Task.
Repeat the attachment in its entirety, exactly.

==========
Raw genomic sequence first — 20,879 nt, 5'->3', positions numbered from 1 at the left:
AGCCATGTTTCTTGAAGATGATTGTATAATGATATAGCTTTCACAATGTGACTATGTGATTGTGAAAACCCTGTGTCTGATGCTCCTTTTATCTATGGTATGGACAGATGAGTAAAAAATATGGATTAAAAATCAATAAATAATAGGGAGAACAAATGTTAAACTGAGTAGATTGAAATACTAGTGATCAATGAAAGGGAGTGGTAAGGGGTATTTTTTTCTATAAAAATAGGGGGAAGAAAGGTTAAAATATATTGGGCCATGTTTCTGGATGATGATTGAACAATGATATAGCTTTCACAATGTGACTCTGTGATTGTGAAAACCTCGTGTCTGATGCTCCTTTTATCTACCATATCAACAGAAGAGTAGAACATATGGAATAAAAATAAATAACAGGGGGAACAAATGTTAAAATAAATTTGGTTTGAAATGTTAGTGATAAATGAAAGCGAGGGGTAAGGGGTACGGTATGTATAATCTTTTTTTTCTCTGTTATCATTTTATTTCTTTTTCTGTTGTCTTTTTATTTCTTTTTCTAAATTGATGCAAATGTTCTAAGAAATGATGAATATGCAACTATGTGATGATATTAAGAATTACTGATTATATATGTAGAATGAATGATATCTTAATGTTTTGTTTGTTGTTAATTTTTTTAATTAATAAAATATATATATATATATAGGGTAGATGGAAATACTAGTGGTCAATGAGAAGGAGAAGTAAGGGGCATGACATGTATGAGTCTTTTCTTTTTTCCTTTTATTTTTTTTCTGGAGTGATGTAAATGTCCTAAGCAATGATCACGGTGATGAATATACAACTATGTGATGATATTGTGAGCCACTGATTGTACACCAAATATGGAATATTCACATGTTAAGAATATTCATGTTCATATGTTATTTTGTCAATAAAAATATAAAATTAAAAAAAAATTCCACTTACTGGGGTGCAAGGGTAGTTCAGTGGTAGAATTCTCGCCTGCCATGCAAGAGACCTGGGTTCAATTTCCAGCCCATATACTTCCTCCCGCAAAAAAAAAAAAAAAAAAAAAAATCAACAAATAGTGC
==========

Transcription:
Raw genomic sequence first — 20,879 nt, 5'->3', positions numbered from 1 at the left:
AGCCATGTTTCTTGAAGATGATTGTATAATGATATAGCTTTCACAATGTGACTATGTGATTGTGAAAACCCTGTGTCTGATGCTCCTTTTATCTATGGTATGGACAGATGAGTAAAAAATATGGATTAAAAATCAATAAATAATAGGGAGAACAAATGTTAAACTGAGTAGATTGAAATACTAGTGATCAATGAAAGGGAGTGGTAAGGGGTATTTTTTTCTATAAAAATAGGGGGAAGAAAGGTTAAAATATATTGGGCCATGTTTCTGGATGATGATTGAACAATGATATAGCTTTCACAATGTGACTCTGTGATTGTGAAAACCTCGTGTCTGATGCTCCTTTTATCTACCATATCAACAGAAGAGTAGAACATATGGAATAAAAATAAATAACAGGGGGAACAAATGTTAAAATAAATTTGGTTTGAAATGTTAGTGATAAATGAAAGCGAGGGGTAAGGGGTACGGTATGTATAATCTTTTTTTTCTCTGTTATCATTTTATTTCTTTTTCTGTTGTCTTTTTATTTCTTTTTCTAAATTGATGCAAATGTTCTAAGAAATGATGAATATGCAACTATGTGATGATATTAAGAATTACTGATTATATATGTAGAATGAATGATATCTTAATGTTTTGTTTGTTGTTAATTTTTTTAATTAATAAAATATATATATATATATAGGGTAGATGGAAATACTAGTGGTCAATGAGAAGGAGAAGTAAGGGGCATGACATGTATGAGTCTTTTCTTTTTTCCTTTTATTTTTTTTCTGGAGTGATGTAAATGTCCTAAGCAATGATCACGGTGATGAATATACAACTATGTGATGATATTGTGAGCCACTGATTGTACACCAAATATGGAATATTCACATGTTAAGAATATTCATGTTCATATGTTATTTTGTCAATAAAAATATAAAATTAAAAAAAAATTCCACTTACTGGGGTGCAAGGGTAGTTCAGTGGTAGAATTCTCGCCTGCCATGCAAGAGACCTGGGTTCAATTTCCAGCCCATATACTTCCTCCCGCAAAAAAAAAAAAAAAAAAAAAAATCAACAAATAGTGC